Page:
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UK Take off / Landing area set up

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Hi folks, I've got my flight assessment tomorrow with Resource Group and I'm just going over everything today, trying to leave nothing to chance. I've got a quick question for anyone who's already done it or who's planing to do it shortly, regarding your take off area set up.
In my FRC's I've stated that no personnel should be within 7m of the UAV when taking off or landing. When setting up my site I normally place cones in a rough circle aprox 7m from the take off mat at the centre. (14m diameter). I've not been using hazard tape or any other form of barrier at the take off site as anyone who is near that area would be under my control. Does that sound correct? Have I missed anything? I will have signs up at any public access points.
Cheers.
 
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Hi folks, I've got my flight assessment tomorrow with Resource Group and I'm just going over everything today, trying to leave nothing to chance. I've got a quick question for anyone who's already done it or who's planing to do it shortly, regarding your take off area set up.
In my FRC's I've stated that no personnel should be within 7m of the UAV when taking off or landing. When setting up my site I normally place cones in a rough circle aprox 7m from the take off mat at the centre. (14m diameter). I've not been using hazard tape or any other form of barrier at the take off site as anyone who is near that area would be under my control. Does that sound correct? Have I missed anything? I will have signs up at any public access points.
Cheers.
Relax - your instructors will be deemed under your control. It's good practice just to verbally confirm this with them which they will like.
Good luck.
 
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Nailed it :D
Well, not quite nailed it but I managed to pass, had a few areas that need work, mainly a bit more detail in my pre-deployment surveys and I messed up my explanation of the Inspire status indicator light sequence when calibrating the compass, but overall I was happy with my performance. Now........Ops manual :D
 
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Well done @turramin :).
I always think it's a weird order of things for certain NQE's that do the flight assessment before the ops manual.
A more logical approach (and practical) is to do your ground school, followed by the exam. Then do your ops manual and finally your flight assessment. After all, your checklists and all procedures should come before going up in the air so it makes sense to be tested on those as part of the practical examination/flight test.
In any case - well done.
 
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Well done @turramin :).
I always think it's a weird order of things for certain NQE's that do the flight assessment before the ops manual.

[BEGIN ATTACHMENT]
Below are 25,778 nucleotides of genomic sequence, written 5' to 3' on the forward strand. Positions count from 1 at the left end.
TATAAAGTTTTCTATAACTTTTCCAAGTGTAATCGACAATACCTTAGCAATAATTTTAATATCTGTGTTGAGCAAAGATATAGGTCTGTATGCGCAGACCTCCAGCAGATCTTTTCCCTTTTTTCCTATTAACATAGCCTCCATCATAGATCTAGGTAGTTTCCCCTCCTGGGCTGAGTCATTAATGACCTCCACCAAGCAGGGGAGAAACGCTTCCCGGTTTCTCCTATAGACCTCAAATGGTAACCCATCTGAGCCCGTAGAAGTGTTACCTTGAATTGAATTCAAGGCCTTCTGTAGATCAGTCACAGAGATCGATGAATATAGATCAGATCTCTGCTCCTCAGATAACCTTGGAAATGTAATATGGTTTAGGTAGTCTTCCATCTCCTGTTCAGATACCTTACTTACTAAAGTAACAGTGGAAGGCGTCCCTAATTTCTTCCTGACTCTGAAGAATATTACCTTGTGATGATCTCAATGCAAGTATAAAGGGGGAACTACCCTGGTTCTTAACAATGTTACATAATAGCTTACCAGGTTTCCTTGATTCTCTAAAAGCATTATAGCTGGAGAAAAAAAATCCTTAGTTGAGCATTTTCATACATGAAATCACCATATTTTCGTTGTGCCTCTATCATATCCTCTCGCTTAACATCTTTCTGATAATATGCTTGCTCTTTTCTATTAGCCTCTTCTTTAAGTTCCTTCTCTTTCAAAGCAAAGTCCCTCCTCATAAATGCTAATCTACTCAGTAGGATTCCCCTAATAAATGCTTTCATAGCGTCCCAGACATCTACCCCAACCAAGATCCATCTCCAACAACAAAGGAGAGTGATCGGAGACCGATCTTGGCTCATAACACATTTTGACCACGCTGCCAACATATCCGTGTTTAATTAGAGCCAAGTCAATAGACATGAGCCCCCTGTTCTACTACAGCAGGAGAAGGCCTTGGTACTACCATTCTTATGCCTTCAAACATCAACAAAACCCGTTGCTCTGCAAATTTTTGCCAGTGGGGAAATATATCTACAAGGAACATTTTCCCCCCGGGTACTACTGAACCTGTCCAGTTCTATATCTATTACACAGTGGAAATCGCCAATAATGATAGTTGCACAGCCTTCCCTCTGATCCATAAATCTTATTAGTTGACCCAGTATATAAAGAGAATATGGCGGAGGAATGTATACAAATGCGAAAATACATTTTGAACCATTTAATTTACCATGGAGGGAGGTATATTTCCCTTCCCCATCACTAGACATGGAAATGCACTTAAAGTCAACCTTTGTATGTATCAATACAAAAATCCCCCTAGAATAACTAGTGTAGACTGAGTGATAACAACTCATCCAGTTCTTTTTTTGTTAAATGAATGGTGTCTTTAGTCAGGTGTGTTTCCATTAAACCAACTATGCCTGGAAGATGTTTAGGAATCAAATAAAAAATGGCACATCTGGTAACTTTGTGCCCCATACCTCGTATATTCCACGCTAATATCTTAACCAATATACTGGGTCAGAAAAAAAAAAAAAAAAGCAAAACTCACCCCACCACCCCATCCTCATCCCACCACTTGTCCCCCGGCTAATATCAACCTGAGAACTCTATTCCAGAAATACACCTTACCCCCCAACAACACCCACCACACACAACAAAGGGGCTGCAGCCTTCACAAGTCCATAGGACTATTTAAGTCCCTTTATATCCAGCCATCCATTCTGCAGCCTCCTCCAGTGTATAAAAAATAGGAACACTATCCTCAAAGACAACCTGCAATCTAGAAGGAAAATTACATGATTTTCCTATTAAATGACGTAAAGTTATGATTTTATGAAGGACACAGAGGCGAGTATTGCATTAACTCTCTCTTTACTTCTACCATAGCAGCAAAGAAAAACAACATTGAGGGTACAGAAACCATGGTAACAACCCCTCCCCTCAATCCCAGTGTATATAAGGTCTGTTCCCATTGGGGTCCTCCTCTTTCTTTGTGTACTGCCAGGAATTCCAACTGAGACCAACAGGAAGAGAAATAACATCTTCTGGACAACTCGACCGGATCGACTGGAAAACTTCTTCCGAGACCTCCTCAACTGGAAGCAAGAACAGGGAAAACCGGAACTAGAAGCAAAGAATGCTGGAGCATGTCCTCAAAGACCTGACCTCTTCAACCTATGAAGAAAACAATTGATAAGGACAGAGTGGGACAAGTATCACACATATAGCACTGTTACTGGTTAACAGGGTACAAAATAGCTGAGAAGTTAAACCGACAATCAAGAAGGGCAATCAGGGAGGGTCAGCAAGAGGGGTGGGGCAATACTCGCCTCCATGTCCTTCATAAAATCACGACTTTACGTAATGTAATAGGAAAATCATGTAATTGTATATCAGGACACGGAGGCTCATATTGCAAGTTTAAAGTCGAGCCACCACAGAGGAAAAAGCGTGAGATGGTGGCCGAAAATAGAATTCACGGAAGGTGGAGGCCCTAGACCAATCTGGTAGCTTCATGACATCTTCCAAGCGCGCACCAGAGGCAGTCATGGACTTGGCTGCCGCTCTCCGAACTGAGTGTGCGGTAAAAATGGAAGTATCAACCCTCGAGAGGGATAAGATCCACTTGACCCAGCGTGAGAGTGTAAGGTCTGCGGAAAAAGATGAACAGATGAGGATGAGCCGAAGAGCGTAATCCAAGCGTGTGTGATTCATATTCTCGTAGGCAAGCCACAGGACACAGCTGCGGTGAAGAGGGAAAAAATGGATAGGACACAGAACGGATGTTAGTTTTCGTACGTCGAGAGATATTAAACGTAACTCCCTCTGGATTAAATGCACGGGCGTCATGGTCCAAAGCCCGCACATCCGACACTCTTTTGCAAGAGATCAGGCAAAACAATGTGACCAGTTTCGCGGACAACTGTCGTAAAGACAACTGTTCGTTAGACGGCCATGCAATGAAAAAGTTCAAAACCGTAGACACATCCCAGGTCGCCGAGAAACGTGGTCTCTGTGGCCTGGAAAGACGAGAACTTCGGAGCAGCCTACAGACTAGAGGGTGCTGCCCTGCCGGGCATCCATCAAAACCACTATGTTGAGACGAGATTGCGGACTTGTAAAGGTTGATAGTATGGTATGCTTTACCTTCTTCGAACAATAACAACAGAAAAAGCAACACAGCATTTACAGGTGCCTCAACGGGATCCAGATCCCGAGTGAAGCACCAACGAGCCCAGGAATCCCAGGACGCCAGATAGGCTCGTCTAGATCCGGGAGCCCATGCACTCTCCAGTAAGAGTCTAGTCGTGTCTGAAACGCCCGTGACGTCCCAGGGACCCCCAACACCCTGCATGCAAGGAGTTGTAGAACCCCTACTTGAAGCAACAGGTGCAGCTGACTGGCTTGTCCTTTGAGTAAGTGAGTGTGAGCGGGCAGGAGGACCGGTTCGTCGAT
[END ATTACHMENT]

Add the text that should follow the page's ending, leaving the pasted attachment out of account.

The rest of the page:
A more logical approach (and practical) is to do your ground school, followed by the exam. Then do your ops manual and finally your flight assessment. After all, your checklists and all procedures should come before going up in the air so it makes sense to be tested on those as part of the practical examination/flight test.
In any case - well done.
Resource Group do require you to have your FRCs ready for review before and to be followed during the practical flight assessment. It is the Vol 1 (organisational) that is the prepared for PFAW submission.
 
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Resource Group do require you to have your FRCs ready for review before and to be followed during the practical flight assessment. It is the Vol 1 (organisational) that is the prepared for PFAW submission.
Still think it's weird. :p
To me, your procedures should be scribed and accepted first and THEN you can be tested on them at time of assessment.
I guess all NQE's do things slightly differently but at the end of day they all reach a common goal and end result (oh except EuroUSC who thinks BNUC-s is the most sought after qualification on the planet and puts you on par with Stephen Hawkin for cognitive ability - and they will charge you a lot more for it to prove that's the case :p)
 
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Still think it's weird. :p
To me, your procedures should be scribed and accepted first and THEN you can be tested on them at time of assessment.
I guess all NQE's do things slightly differently but at the end of day they all reach a common goal and end result (oh except EuroUSC who thinks BNUC-s is the most sought after qualification on the planet and puts you on par with Stephen Hawkin for cognitive ability - and they will charge you a lot more for it to prove that's the case :p)
I learned a great deal during and after the flight assessment that I was able to correct and update prior to CAA submission. It works but, as you say, it is the end goal that counts.
 
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